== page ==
BY JUSTIN ZASTROW
One year ago this month, my team and I officially launched our campaign on Indiegogo. We had spent nearly a year prepping, more than $50,000 on lead generation advertising, and countless hours working with reporters to get our story out there. It was a ton of work, to say the least. It was absolutely worth it, but I had no idea just how difficult launching a campaign would be. Like many, I was under the impression that I could create a good video, add some great imagery and get a couple of reporters to talk about us and we’d be set. I was so wrong.
Crowdfunding has opened the door for so many startups that wouldn’t otherwise have had the chance to get off the ground. What so many people fail to realize is that a successful campaign doesn’t just go viral and get lucky. Most of us that see any level of success spend months and sometimes even years building the foundation for a big campaign. Below are a couple myths that I’d like to bust:
1. You don’t need any money to start.
Sadly, this is false. The old saying still proves to be true: “You’ve got to spend money to make money.” For our campaign in particular, we had to spend money on things like photography, videography, marketing, PR and advertising. It was all of these things combined that got us to funding.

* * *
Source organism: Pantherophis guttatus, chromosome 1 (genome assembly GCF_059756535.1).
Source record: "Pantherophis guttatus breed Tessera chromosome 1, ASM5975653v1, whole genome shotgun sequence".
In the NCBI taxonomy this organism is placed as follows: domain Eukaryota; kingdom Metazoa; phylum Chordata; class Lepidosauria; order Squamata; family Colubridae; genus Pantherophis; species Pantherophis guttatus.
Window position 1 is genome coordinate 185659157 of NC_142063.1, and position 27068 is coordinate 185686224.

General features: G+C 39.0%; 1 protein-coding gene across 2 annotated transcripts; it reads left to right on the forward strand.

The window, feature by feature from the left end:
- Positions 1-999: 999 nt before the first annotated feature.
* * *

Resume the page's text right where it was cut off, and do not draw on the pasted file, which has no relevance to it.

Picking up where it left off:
2. You have to get covered by all the biggest outlets.
Let it be known that first comes funding and then comes the reporters wanting to write about you. Granted, we were fortunate enough to have TechCrunch break the story of our launch, which gave us a ton of traffic but not a ton of backers. You should absolutely spend time targeting bloggers and influencer marketers that will help bring you more backers and not just traffic.
3. “It’s a great idea. It will do great!”
Wrong. The best ideas need strategy to get the word out and that strategy involves time and targeting. You need to first identify the different types of people who you think will back and support your campaign and then you need to figure out how to tell them about your campaign.
4. Your backers will be your biggest and most patient fans.
The majority of crowdfunding campaigners underestimate when the product will finish. It is extremely important to explain this risk to your backers. Many people are unaware of the concept and don’t realize that their financial backing is an investment and creating a product can present many unforeseen issues that cause delays. Keep your updates transparent and frequent to help with this.
Don’t let this information get you down. I know it’s hard having to reevaluate, but I can assure you that taking this information to heart before launching your campaign will only help. And a piece of advice: Indiegogo has a very supportive team that will help you strategize and plan so I highly recommend connecting with them before you decide to launch on Kickstarter.